SIGNS IS a daring bait-and-switch, in which director M. Night Shyamalan seems to promise his audience a movie about aliens and gives us a movie about God, instead. The film, which stars Mel Gibson as an Episcopal priest who has lost his faith following the tragic death of his wife, is about the need to believe that there is someone out there watching over us, and not just some empty meaningless void, and the film cannily plays with — and rejects — the idea that aliens can fulfill this need.
Graham Hess (Gibson) is a farmer as well as a former priest, and the film begins with his discovery that his crops have been marked by the same bizarre symbols that have turned up on farms all over the world in the past few decades. Graham’s young son, Morgan (Rory Culkin), jumps to the conclusion that it was God who flattened the crops. And when images of UFOs hovering over Mexico City are broadcast on the news, Graham’s brother Merrill (Joaquin Phoenix) calls them a “miracle”, a sign that can give people hope.
Personally, I have never understood why anyone would assume that aliens have supernatural significance. Perhaps I have seen too many Star Wars and Star Trek movies, but I have always thought that any aliens we might meet would be regular people and full of flaws, just like us, no matter how different their physiology might be. I am reminded of the Native Americans who assumed Cortez was the second coming of the god Quetzalcoatl, and greeted him accordingly, only to be conquered by his men. The discovery of a hitherto unknown race, human or alien, may be something to marvel at, but it is hardly the sort of thing in which we can place our faith.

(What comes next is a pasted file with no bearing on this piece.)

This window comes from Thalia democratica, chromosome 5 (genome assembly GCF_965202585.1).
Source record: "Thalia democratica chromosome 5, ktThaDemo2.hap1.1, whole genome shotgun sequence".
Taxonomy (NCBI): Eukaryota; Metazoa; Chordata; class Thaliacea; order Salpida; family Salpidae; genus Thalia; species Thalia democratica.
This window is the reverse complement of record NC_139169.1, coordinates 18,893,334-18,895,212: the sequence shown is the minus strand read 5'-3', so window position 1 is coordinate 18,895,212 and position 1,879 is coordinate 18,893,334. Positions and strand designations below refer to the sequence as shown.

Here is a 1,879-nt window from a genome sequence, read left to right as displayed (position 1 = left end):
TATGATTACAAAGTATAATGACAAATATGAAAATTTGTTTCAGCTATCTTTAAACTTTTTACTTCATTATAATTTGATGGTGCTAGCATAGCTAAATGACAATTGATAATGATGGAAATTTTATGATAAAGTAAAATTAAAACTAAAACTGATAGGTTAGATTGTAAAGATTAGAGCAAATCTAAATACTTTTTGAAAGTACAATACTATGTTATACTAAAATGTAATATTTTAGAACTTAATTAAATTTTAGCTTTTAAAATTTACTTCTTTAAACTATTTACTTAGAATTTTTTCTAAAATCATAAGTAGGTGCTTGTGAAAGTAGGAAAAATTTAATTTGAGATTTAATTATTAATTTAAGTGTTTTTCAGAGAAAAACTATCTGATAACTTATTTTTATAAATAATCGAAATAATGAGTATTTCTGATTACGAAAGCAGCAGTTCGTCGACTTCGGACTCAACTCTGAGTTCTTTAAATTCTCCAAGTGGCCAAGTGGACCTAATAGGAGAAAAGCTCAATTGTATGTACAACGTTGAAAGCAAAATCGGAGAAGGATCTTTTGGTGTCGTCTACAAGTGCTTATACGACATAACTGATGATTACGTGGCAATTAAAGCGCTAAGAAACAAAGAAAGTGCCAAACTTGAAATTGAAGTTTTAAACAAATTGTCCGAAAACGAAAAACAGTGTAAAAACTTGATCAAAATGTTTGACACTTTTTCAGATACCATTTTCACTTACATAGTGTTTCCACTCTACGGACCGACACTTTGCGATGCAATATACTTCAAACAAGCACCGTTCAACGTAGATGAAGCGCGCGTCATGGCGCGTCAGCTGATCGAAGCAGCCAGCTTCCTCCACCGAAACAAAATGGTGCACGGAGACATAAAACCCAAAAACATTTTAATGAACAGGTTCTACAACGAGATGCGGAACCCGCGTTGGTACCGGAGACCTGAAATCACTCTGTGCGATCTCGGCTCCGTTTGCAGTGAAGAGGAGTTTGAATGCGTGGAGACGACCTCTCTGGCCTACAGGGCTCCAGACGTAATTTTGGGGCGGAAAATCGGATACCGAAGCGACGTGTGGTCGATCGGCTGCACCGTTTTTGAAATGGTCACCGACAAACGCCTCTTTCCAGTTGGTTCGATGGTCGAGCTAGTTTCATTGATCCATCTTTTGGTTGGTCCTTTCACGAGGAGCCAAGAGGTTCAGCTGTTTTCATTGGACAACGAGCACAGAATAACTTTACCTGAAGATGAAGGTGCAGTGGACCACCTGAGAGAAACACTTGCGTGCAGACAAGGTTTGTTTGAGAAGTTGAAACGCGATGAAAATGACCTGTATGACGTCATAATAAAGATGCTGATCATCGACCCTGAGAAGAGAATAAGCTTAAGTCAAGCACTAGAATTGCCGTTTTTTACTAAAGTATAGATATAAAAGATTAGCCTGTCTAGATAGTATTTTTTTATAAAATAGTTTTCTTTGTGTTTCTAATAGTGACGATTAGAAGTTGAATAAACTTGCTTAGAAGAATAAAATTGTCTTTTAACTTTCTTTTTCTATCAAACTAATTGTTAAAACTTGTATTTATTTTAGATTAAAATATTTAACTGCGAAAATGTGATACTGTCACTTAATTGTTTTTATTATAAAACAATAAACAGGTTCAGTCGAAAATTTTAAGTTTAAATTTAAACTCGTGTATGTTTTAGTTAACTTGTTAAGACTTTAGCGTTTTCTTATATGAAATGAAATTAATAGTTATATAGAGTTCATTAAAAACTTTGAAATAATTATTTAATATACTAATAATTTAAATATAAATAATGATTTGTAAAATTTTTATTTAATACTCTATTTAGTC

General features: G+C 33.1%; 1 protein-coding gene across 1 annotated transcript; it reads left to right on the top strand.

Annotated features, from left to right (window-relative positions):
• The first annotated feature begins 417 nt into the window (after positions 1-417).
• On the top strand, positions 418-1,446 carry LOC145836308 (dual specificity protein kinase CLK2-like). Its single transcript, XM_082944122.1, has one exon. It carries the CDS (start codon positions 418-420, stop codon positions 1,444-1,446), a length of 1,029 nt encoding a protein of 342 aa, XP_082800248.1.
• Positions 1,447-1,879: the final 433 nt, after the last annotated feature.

What I like about Signs is how Shyamalan exposes the folly of such attitudes. The aliens turn out to have evil intentions for our planet, and Graham and his family struggle to find some way to protect themselves from these intruders. When salvation comes in the end, it is from a completely unexpected source, and we realize the movie is not about the “signs” made by the aliens (which turn out to be nothing more than navigational aids, anyway), but the “signs” of God’s sovereignty in the world.
It is good to see a summer movie explore such themes, but unfortunately, Signs makes its too point all too obviously, and clumsily. As in his last two films, The Sixth Sense and Unbreakable, Shyamalan takes a pulpy premise and treats it as though it were serious drama. But where those films were held together by their emphasis on personal relationships, Signs — which is about interplanetary contact, after all — has a broader scope and is forced to fill itself with scenes in which people watch the news or read books and rattle off a bunch of facts about the aliens.
The awkward exposition, the fitful comic relief, the contrived plot devices — all these things reminded me of Left Behind and other films produced by and for the Christian subculture. And that was before the film’s big climax, which fails both as drama and as science fiction; it is also highly suspect as theology. If I may borrow a phrase from Carolyn Arends, the film ties everything together far too neatly, leaving little room for the mess and mystery of life to be, well, messy and mysterious. It also turns out the aliens are pretty stupid; what alien would step onto a planet as hazardous as ours without wearing protective clothing?
Shyamalan, who was born to a Hindu family and educated at a Catholic school, certainly believes someone is watching over him; he has cited the box office success of The Sixth Sense as evidence that that film was “guided” by a higher power. But for my money, films are more rewarding, and more engaging, when they allow for some ambiguity around these themes. Signs is Shyamalan’s least satisfying film since Wide Awake.
— A version of this review was first published on the BC Christian News website.